Five Minutes with Dan Gutman

Dan GutmanDan GutmanThe first thing you’ll probably do when you visit Children’s Author Dan Gutman’s website ( smile. And that’s the crux of Dan’s whole persona, IMHO. He’s a cool guy. A fun guy. Not like goofy-fun, but the kind of fun dude you could totally hang out with for the entire day. The kind of guy you might even want to emulate. Definitely the kind of guy who makes you smile.

I have a special affinity for children’s authors. They’re a breed unto themselves, and one that (sometimes, unintentionally) has taken on the responsibility for inspiring a passion in reading among our kids. It’s a noble calling, and not one to be taken lightly. So in that regard, I already liked Dan, even before our interview. But I quickly discovered that the author I thought I knew well, was way beyond what I had previously learned about him.

The author of well over 100 titles, Dan Gutman is no stranger to the world of writing. Your kids probably already love his work through his successful book series like The Genius Files, the Funny Boy series, the Million Dollar and Homework Machine series, or the wildly popular Baseball Card Adventures series. And of course, the My Weird School and My Weirder School, and the My Weird School Daze series.

You can check out the book trailer for the Genius Files here: It’s awesome.

Dan is also a fierce environmentalist and advocate for protection of the Earth and its preservation for future generations. I’ll let him lead you through that facet over at It’s well-worth a look, and your support.

If you aren’t a fan of Dan Gutman’s yet, then what are you waiting for? Really. Get on over to and join the fan community. Take your kids with you, and they’ll have a blast. You can also socialize with Dan on Facebook ( and Twitter (@dangutmanbooks). Say hi to me when you do because I’m already camped out there.

Anticipating a few well-chosen, lighthearted words, I honestly didn’t expect a really deep FOTF, here. But again, my powers of perception are proven, weak. Because Dan has humbled and led me down an unassuming path of wisdom. Unexpectedly. And I’m happy to report that I am quite inspired as I post this.

Join me for the next five minutes (or less) and read, enjoy, smile and be inspired as we chat with the always-enjoyable Dan Gutman!

(FYI, this post is also available at



1.    Who has been your greatest influence (personally or artistically), and how?

I was not a big reader as a kid.  I grew up on Mad Magazine, Get Smart, National Lampoon, Laugh-In, Woody Allen, and later, Saturday Night Live and Seinfeld.  Comedy was what interested me, and I like to write humor today.  But I would say that my greatest influence was The Beatles.  Their originality, enthusiasm, sense of humor, willingness to break the rules and the way they grew as artists influences everything I do to this day.  I honestly think I would be a different person if I hadn't been watching The Ed Sullivan Show that night when I was nine years old.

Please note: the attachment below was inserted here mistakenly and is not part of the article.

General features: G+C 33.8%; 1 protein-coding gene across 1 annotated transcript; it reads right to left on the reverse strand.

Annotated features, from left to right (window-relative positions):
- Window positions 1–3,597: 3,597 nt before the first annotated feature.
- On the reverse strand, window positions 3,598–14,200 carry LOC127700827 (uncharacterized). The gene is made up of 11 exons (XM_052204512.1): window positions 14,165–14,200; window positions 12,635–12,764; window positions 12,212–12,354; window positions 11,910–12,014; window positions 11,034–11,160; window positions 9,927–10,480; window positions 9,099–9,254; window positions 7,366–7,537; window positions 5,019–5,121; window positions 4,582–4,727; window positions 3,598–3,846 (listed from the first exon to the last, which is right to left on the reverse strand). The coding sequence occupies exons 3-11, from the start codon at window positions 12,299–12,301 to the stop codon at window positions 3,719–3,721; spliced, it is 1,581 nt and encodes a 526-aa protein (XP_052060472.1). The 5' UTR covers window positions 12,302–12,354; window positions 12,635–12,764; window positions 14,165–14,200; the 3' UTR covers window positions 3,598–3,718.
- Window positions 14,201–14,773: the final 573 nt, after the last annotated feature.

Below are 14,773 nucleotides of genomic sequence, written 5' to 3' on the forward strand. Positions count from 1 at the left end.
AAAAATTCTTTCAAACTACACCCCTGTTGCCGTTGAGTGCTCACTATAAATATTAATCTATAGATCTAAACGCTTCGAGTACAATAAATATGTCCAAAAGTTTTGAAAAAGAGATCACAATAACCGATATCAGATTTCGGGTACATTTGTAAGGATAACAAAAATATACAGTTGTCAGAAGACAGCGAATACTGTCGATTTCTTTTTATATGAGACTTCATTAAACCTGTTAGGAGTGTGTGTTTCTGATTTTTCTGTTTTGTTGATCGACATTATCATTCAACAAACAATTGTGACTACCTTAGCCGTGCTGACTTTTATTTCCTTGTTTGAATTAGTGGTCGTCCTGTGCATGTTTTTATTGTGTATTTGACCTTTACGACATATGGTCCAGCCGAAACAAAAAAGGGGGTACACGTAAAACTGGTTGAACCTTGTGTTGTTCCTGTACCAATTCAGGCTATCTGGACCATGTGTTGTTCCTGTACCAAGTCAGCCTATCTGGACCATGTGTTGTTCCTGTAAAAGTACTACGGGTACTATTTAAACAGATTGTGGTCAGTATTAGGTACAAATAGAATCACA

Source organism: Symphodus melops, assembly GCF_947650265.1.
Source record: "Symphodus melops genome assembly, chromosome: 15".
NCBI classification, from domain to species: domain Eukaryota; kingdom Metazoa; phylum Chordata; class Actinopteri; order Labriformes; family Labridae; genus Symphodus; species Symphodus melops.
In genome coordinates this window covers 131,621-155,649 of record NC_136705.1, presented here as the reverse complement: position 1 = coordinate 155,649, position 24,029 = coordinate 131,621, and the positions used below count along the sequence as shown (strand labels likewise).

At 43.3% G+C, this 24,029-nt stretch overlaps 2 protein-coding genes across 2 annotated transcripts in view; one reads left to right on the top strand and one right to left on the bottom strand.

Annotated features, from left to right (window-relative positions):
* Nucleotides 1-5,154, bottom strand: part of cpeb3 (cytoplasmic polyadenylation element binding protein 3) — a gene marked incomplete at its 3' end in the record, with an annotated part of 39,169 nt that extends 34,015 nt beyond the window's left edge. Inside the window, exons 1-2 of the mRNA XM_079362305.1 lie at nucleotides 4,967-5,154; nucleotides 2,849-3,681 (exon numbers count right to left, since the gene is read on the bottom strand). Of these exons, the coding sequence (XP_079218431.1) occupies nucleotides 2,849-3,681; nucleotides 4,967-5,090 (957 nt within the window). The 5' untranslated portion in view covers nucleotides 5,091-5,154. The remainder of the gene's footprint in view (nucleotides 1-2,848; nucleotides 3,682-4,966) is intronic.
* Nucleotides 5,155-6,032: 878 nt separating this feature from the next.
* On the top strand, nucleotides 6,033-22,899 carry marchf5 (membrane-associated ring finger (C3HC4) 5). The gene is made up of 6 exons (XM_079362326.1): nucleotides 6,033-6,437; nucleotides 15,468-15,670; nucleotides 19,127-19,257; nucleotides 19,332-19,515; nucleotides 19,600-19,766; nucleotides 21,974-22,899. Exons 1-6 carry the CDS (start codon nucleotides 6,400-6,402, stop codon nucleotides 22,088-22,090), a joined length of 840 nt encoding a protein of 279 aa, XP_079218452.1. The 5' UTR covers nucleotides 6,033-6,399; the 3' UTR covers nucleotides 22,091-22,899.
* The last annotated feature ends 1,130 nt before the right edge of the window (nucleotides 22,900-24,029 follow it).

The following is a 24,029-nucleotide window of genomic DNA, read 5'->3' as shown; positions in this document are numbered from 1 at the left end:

2.    Which previous job/project had the most impact on you, and why?

I'm not supposed to say this, but when I moved to New York after college to become a starving writer, I spent three years working on a "girlie magazine."  And I'm not ashamed of it.  If I had gotten a job at a big company, I would have learned one small part of the publishing business.  But because our magazine was put together almost in its entirety by just four people, I had to learn everything.  Writing.  Editing.  Working fast.  Working under deadline.  Working with the art department, production department, circulation department, and so on.  It was a great training ground for me.  I used it as a springboard to launch my own magazine (about video games), and I also met Nina, my wife of 31 years.  But that's another story.

3.    Is there a “secret of success”? If so, what? And if not, why?

I know it's a cliché, but the secret to success is simply working your butt off, being yourself, and most of all being persistent.  I've been rejected hundreds of times, and I never give up. Oh, and having a little talent helps too.  But it's not the most important ingredient.

4.    Is there a particular moment or event that had a great effect on your life or career?

I made two smart decisions a long time ago that changed everything for me, and I didn't realize they were smart at the time.  The first one was deciding to try writing for kids.  I started out writing for grownups, and I was not successful for many years.  I couldn't break through.  I wasn't supporting myself.  I wasn't very good at it.  Then my son Sam was born and I decided to try writing for kids.  Almost right away, I felt like, "This is what I'm good at!  This is what I was made to do!  This is what I should have been doing all along!"  So I switched to writing for kids, and now I just write for kids.

The other decision was to try writing fiction.  I am not a storyteller.  I don't remember jokes.  I rarely read fiction myself, and never took any classes teaching me how to write.  But of course, I noticed that just about all the FAMOUS children's book authors wrote fiction, and I wanted to be famous so I thought I'd give it a try.  I wrote a silly little baseball novel called They Came From Centerfield.  I sold it to Scholastic, and I never looked back.

5.    If you could share one, single pearl of wisdom, what would it be?

Here's a little trick I use.  I think I invented it.  After you write your first draft of something, read it out loud and PRETEND THAT YOU'RE NOT YOU.  Pretend you're a teacher, a librarian, a kid, a stranger.  When you read what you've written through somebody else's eyes, you can see the mistakes you've made and how you can improve your writing.  

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